Hi, I am a Diabetes Educator in a 56 bed hospital in a small town on the Eastern Shore of Md. I do inpatient and outpatient teaching but, I don't counsel a lot of Type 1's because we don't, at this time, have an endocrinologist. Most of the newly diagnosed patients go to the bigger hospitals with a Diabetes Center. I am attempting to start a Family Support Group for children with diabetes and their families. The closest family support group is at least an hour away and not practicle for most families. I also do a lot of community education and have been asked by a local school district to do an inservice with the school nurses. I plan on having an open discussion to see what problems they run into. I was wondering if anyone had any suggestions on topics I should focus on such as problems you have run into with the school nurses. I am open for any and all suggestions for the support group and the inservice. Thanks for your help. What better resource than those of you who live with this disease everyday.
Hi! This sounds like such a great thing for you to be doing!
A couple ideas of "issues" to discuss....
-Snacks at school - how to handle birthdays/Valentines Day/Halloween... general sugar fests for grade school kids
-Sports - Yes you can do them! Ideas about educating coaches and being prepared for lows, adjusting for changing meal times on practice vs game vs "normal" days
-Educating the rest of the class or a couple of close friends - maybe a "show and tell day" - friends may see low signs before a teacher will
-Issues with TEACHERS! When the nurse is unavailable... Show and tell for adults....
These are what I thought of real quick, I'm sure you will get plenty more. Good luck!!!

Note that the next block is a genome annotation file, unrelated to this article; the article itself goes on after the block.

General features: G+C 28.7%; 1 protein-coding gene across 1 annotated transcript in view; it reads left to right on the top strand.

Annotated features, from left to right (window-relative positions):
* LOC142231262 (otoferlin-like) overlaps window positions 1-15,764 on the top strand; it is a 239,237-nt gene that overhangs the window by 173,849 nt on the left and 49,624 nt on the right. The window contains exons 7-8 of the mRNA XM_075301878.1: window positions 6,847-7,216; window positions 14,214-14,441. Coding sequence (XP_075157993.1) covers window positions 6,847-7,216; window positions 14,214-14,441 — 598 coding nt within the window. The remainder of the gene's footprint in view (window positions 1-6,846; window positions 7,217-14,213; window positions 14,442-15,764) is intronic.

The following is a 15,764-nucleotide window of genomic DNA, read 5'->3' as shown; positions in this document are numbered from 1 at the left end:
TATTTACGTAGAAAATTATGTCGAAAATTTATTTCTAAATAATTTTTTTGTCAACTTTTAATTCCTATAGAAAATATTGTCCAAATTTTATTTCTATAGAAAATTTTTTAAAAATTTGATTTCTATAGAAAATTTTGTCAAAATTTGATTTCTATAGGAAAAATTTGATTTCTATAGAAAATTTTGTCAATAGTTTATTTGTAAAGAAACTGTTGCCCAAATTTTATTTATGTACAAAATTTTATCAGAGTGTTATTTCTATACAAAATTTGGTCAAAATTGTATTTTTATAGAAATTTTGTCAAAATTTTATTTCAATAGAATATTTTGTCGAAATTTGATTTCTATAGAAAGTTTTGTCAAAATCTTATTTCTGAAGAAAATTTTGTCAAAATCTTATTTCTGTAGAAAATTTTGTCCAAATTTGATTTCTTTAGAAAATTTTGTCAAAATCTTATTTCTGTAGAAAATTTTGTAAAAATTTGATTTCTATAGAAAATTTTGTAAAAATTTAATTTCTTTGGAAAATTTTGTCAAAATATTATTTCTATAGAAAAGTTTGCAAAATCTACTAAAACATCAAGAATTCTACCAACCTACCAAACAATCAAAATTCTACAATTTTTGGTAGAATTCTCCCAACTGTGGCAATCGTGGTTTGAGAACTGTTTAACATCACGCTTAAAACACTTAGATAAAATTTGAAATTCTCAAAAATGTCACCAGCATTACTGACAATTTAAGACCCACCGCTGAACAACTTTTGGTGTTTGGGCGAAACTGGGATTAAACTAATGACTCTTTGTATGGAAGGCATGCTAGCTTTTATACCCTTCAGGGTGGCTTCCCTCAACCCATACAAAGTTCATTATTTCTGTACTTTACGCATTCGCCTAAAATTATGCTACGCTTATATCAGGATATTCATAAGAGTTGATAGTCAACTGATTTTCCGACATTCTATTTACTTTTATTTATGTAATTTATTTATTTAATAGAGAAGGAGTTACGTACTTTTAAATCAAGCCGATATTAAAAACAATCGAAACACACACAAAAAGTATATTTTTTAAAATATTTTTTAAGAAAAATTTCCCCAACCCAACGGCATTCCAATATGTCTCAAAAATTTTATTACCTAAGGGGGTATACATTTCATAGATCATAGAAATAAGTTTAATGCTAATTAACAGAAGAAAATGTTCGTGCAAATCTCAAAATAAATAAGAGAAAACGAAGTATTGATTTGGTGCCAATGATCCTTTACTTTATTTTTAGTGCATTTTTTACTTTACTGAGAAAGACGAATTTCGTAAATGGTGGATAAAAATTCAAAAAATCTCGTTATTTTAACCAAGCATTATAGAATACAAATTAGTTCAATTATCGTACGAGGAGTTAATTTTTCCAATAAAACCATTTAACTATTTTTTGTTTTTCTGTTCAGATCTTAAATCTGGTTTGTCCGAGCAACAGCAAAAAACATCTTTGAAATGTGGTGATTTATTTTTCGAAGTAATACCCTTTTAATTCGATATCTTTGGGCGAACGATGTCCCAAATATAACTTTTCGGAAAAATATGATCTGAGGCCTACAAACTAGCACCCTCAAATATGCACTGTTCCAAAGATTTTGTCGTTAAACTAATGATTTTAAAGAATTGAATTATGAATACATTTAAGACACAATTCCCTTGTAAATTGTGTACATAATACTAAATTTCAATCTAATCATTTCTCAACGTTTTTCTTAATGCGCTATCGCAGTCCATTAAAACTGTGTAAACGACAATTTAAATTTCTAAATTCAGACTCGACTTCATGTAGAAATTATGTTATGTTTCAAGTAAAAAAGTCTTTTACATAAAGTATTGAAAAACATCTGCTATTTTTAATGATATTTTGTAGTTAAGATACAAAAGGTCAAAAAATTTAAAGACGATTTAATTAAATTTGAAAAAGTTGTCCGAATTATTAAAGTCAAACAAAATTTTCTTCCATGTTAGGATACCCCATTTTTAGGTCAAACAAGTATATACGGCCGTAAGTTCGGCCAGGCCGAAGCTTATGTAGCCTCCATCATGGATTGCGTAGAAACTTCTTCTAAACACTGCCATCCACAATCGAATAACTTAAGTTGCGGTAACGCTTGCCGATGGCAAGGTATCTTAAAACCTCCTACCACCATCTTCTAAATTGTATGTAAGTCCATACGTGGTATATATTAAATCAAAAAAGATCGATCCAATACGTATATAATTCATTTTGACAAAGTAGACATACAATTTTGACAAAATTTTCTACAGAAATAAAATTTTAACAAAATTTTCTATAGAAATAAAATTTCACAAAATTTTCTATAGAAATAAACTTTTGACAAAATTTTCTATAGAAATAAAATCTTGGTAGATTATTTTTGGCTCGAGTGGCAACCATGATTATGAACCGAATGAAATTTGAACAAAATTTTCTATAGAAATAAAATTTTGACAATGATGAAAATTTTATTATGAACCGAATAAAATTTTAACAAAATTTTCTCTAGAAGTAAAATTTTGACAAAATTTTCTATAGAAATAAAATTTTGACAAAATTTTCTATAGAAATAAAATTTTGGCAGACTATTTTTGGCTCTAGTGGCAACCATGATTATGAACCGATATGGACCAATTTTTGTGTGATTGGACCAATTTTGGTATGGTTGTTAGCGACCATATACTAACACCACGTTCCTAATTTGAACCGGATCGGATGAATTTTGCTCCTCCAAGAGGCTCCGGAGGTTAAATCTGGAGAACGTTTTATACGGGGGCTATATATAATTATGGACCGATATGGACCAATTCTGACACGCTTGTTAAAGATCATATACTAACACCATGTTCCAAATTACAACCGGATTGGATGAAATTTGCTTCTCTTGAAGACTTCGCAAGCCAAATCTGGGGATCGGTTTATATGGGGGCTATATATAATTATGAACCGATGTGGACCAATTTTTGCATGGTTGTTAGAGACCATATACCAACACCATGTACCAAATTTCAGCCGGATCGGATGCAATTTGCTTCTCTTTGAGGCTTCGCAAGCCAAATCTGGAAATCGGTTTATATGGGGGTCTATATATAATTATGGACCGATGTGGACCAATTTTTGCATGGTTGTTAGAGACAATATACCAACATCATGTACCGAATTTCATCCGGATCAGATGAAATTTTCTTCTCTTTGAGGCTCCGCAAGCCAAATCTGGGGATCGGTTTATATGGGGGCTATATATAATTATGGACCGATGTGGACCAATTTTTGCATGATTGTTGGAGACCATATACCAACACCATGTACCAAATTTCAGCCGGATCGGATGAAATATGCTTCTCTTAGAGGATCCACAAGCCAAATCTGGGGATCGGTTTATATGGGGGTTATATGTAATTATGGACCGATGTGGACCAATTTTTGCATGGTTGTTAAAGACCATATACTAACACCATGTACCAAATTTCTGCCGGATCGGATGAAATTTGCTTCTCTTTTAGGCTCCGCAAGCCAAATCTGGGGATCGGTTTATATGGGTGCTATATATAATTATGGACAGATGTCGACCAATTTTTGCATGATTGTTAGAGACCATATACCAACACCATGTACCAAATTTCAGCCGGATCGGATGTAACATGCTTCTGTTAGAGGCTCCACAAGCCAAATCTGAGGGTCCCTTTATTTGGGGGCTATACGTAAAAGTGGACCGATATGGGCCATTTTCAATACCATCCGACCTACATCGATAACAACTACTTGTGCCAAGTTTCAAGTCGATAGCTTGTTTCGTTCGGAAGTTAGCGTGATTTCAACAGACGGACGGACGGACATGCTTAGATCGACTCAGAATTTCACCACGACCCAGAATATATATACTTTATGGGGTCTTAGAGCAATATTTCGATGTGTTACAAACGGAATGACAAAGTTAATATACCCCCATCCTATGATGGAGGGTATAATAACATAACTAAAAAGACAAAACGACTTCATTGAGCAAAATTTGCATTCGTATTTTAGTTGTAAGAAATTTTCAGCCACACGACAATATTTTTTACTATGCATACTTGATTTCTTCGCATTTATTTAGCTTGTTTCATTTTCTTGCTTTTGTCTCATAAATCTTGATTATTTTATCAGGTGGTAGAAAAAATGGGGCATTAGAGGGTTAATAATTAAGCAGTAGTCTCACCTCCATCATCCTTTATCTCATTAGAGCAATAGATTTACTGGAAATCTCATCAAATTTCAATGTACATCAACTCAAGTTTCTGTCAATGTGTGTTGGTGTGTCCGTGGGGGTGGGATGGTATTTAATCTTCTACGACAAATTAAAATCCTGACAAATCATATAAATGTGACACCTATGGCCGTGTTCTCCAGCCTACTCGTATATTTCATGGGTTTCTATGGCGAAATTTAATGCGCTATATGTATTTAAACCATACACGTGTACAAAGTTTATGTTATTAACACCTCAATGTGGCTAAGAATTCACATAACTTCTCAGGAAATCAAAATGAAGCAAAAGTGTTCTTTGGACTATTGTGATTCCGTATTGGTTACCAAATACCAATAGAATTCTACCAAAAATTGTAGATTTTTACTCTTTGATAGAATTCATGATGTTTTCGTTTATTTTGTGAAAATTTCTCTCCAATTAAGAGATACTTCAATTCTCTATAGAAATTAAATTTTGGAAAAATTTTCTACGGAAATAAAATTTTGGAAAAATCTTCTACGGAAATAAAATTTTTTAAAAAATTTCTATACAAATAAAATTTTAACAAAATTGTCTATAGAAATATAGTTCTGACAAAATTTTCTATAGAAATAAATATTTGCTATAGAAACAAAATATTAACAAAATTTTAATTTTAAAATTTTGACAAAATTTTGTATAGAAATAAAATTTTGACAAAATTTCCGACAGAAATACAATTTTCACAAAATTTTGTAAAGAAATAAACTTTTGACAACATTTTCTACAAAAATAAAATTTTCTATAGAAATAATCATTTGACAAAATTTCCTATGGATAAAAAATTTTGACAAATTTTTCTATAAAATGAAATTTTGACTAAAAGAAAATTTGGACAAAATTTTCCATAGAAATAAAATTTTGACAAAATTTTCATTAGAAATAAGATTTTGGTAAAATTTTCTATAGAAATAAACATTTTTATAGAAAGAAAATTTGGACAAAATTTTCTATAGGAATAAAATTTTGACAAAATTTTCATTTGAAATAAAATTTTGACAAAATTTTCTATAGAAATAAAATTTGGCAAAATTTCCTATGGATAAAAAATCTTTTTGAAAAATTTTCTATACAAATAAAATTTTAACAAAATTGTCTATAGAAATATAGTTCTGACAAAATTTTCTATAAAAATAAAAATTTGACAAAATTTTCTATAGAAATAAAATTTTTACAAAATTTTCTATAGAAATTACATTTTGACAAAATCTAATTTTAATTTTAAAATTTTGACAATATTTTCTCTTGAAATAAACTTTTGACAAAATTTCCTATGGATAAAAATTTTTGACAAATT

Thanks so much. That's a big help!
Thanks so much. That's a big help!
my biggest issue when i was growing up were the parents of kids who volunteered at the school. My teacher was a pain in the butt, but she was an old woman who should've already retired.
in my town, our school nurse covers every single school in the district so she'd be there maybe once a month which meant the teachers and volunteer parents were around more for any emergencies than she was. I think I only met her once or twice in my 6 years at my elementary school.
after i was diagnosed, i had a couple of instances where one of the mom's volunteering as a "recess duty" (they walked around the grounds while we were on recess to make sure we were safe, staying in the school grounds, etc) would actually take my snacks away from me, because I had oeros or juice or something along those lines, which were approved by my D team. "You aren't allowed to have sugar" is what they'd tell me.
that of course made me go sobbing to my bro who was in grade 7 at the time because at 6, I didn't REALLY understand what was going on and why I was being yelled at for someone my mom gave me to eat, and he'd give me food and call my mom who would then have to leave work to come down to the school and deal with it.
Teachers and parents of kids who volunteer need to be taught the same things. Until I was in grade 6, every year in the first week my mom would show up and give a talk about what diabetes was, what that meant for me, etc etc to the students (also for the teacher and any volunteer parent in the class or any parents who wanted to come learn). It really helped after the first year because the other kids stopped telling me I couldn't eat the roll-up fruit snack because it had sugar in it and telling the teacher on me.